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ous part in the defence of the train when attacked by guerrillas at 'Taloma,' the National Bridge,' and other places on his march from Vera Cruz to Puebla. With his regiment he crossed the pedrigal in front of • Contreras,' on the 19th of August, and participated in the assault from the rear on the morning of the 20th, and finally fell wounded at Churubusco, where more than one-third of the regiment melted away before the heat of the enemy's fire.”

For these considerations, the committee herewith report a bill for the relief of the said Isaac Watts Griffith.

Ist Session.

No. 9,

IN SENATE OF THE UNITED STATES.

JANUARY 16, 1850.
Submitted, and ordered to be printed.

Mr. Jones made the following

REPORT:

[To accompany bill S. No. 49.]

The Committee on Pensions, to whom was referred the petition of John B. Barton, in behalf of himself and the other surviving children of the late General William Barton, submit the following report:

The petitioner states, “ that he is one of the surviving children of General William Barton, late of Rhode Island, deceased, who was an officer of the war of the revolution, and during an engagement with the enemy he received a most serious wound, in consequence of which his name was placed on the United States invalid pension roll, at the rate of thirty dollars per month, and which he continued to receive until he made application for the benefit of the act of Congress, passed May 15, 1828. Under the second section of this law his invalid pension was not only discontinued, but the amount withheld or deducted from March 3, 1826, to the time the act of May 15, 1828, took effect. That by the act of May 31, 1830, it was declared the second section of the act of May 15, 1828, shall not be construed to embrace invalid pensions, and that the pension of invalids shall not be deducted, &c. Had General W. Barton made application for the act of May 15, 1828, after the passage of the act of 1830, no deduction of invalid pension would have been made. It would, therefore, seem but justice that the invalid pension so deducted in this case should be paid, as it was not contemplated by Congress that the invalid pension should be withheld.”

In a communication from the Commissioner of Pensions, hereto annexed as a part of this report, he says, "the statement contained in the petition is correct;" and he recommends a special act granting a pension to the petitioners, from March 3, 1826, to October 22, 1831, at the rate of thirty dollars per month.

The committee are of opinion that the petitioner is entitled to relief, and accordingly report a bill.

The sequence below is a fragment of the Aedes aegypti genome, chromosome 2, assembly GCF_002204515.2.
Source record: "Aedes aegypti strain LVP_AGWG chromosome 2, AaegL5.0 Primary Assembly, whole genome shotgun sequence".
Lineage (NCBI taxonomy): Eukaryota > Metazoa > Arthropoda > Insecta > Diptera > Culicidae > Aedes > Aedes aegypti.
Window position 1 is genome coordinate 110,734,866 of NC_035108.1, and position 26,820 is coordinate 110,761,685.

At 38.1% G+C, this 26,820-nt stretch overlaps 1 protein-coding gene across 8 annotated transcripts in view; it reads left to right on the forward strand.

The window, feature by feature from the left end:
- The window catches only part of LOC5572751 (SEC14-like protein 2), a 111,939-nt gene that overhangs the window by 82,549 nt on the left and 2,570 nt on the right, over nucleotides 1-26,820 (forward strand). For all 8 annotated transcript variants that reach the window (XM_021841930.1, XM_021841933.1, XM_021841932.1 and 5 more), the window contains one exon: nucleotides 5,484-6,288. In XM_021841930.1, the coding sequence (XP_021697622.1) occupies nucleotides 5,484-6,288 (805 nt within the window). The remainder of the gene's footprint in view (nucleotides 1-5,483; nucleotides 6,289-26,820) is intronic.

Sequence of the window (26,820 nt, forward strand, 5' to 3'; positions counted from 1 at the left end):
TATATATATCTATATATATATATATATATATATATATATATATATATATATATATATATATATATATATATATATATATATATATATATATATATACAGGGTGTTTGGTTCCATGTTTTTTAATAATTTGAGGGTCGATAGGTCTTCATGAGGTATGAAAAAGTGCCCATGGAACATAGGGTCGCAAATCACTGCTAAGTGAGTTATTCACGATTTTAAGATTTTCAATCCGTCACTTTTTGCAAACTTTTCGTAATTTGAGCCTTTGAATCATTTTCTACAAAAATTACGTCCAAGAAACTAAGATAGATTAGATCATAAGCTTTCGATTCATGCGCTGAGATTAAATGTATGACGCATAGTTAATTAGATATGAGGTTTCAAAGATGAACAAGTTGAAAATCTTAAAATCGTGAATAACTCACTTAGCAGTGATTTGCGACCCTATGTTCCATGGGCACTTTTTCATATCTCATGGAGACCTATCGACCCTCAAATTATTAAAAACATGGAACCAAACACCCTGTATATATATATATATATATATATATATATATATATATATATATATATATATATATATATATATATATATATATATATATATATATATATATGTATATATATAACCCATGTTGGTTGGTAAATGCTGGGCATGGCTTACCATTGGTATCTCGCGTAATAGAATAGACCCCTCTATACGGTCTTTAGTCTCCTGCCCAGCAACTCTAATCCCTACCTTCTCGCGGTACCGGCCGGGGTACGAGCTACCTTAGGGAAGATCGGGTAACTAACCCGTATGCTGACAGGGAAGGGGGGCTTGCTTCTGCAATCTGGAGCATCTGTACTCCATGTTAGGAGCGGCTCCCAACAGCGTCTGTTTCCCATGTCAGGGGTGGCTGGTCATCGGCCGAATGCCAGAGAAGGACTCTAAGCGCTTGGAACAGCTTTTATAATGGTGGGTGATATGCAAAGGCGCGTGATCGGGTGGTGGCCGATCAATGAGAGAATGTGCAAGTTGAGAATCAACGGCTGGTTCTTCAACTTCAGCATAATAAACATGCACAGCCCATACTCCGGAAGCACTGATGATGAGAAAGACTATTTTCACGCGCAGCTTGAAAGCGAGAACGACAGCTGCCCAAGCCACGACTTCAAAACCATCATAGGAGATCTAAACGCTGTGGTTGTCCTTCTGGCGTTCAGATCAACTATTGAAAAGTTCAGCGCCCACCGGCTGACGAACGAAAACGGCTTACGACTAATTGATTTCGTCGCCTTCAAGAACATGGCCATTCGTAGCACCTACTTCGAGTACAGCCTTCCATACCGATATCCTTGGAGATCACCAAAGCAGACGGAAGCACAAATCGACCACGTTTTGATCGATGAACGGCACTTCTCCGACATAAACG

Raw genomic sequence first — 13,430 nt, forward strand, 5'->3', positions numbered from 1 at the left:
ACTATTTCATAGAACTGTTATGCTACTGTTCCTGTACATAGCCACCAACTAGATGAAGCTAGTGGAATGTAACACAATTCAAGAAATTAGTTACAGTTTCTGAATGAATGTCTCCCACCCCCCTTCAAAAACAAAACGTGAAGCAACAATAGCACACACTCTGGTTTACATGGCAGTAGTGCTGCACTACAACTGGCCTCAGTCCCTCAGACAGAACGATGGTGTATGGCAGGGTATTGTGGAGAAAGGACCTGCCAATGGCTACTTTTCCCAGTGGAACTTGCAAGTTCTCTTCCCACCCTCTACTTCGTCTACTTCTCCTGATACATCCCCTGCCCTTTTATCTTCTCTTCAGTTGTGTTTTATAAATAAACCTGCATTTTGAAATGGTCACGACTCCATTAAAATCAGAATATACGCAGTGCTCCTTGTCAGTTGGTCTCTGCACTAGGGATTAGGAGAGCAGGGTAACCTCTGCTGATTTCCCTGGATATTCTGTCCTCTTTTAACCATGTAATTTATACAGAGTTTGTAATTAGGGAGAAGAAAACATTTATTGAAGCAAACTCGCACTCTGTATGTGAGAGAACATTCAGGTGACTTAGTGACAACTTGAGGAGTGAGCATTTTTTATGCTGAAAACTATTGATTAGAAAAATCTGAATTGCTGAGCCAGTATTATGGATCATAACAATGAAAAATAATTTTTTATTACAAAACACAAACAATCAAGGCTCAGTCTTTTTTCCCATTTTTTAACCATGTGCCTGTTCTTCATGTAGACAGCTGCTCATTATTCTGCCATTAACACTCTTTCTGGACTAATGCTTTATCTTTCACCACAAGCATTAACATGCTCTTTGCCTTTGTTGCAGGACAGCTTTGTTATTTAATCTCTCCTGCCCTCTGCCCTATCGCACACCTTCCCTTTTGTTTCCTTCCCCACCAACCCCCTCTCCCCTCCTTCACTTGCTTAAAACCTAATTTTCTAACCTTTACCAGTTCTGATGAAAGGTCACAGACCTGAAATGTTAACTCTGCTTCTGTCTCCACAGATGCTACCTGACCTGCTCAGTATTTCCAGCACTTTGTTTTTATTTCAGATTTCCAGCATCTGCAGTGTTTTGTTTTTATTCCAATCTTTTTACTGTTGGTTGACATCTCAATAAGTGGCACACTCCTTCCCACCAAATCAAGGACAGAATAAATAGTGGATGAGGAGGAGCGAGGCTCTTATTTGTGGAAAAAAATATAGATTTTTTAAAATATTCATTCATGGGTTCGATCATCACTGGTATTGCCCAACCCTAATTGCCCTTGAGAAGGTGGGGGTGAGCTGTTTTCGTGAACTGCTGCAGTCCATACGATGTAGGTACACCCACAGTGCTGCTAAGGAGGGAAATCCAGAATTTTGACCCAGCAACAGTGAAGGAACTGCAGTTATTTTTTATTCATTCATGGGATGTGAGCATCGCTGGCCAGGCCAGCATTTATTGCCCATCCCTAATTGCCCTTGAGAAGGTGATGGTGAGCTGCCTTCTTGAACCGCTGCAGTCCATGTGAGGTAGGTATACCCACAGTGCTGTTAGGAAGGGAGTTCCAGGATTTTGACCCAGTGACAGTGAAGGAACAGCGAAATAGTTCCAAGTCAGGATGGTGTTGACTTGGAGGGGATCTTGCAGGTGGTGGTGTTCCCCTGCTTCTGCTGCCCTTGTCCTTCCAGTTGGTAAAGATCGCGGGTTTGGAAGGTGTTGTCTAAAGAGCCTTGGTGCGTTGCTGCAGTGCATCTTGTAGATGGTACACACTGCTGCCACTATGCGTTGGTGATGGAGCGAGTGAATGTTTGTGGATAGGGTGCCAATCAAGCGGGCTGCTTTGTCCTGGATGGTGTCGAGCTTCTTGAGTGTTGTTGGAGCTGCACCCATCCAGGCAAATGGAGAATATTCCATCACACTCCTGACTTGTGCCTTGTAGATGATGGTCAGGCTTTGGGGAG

PENSION OFFICE, December 29, 1848. SIR: The petition of the heirs of William Barton is herewith returned. The statement contained in the petition is correct. If Congress should,

by a special act, grant the relief asked for, viz: the pension of William Barton, as an invalid pensioner from March 3, 1826, to October 22, 1831, at the rate of $30 per month, it would be in accordance with the acts for the relief of the heirs of Anderson and Gibbs. The acts were passed June 15, 1836, and will be found in the 6th volume of Peters's edition Laws United States, page 637. I have the honor to be, very respectfully, your obedient servant,

J. L. EDWARDS. Hon. HENRY JOHNSON,

Chairman Committee on Pensions, U. S. Senate.

1st Session.

No. 10.

IN SENATE OF THE UNITED STATES.

JANUARY 16, 1850.
Submitted, and ordered to be printed.

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The Committee on Pensions, to whom was referred the memorial of Nathan

Worthen, praying for the payment to the heirs of Judith Worthen, deceased, of a pension, to which she was entitled as the widow of Isaac Worthen, deceased, respectfully report:

That it appears, from the papers presented, that Judith Worthen, the widow of Isaac Wortben, a revolutionary pensioner, applied at the Pension Office for a pension, under the act of July 7, 1838. This act gave to the widows of certain revolutionary soldiers, for the term of five years from the 4th of March, 1836, the annuity or pension which might have been allowed to the husband, in virtue of a previous act, if living at the time it was passed. Her husband received his pension, under the previous act referred to, until his death, which occurred on the 1st day of March, 1941. On the 3d day of March, 1843, the widow made her declaration, under the act of 7th July, 1838, and the next month filed her papers with the Commissioner of Pensions. These papers were not finally acted on at the Pension Office, until after the 30th April, 1844. On that day an act was passed, providing that no pension should thereafter be granted to a widow for the same time for which her husband had received one. The five years for which the pension was granted to widows, by the act of July 7, 1838, extended from 4th of March, 1836, to March 4, 1841. The husband died on the 1st March, 1841, and, in consequence of the law last mentioned, the Commissioner granted her a pension for only three days, from his death on the 1st, until the 4th March, 1841. If the case had been decided at the time the papers were presented, she would have received, as she was entitled under the law, the whole five years' pension at $48 per annum. It is claimed by her heirs, that the delay in deciding the case at the office, upon proofs found amply sufficient, should not prejudice her rights, and that the money withheld should be paid to her legal representatives.

It is not the policy of the pension laws to grant pensions, or the arrearages of pensions, to the heirs of the pensioners. When, however, money has actually become due, and payable to a pensioner, and all the papers to obtain its payment are filed with the proper officer, and the payment delayed on account of a press of business which prevents the examination at

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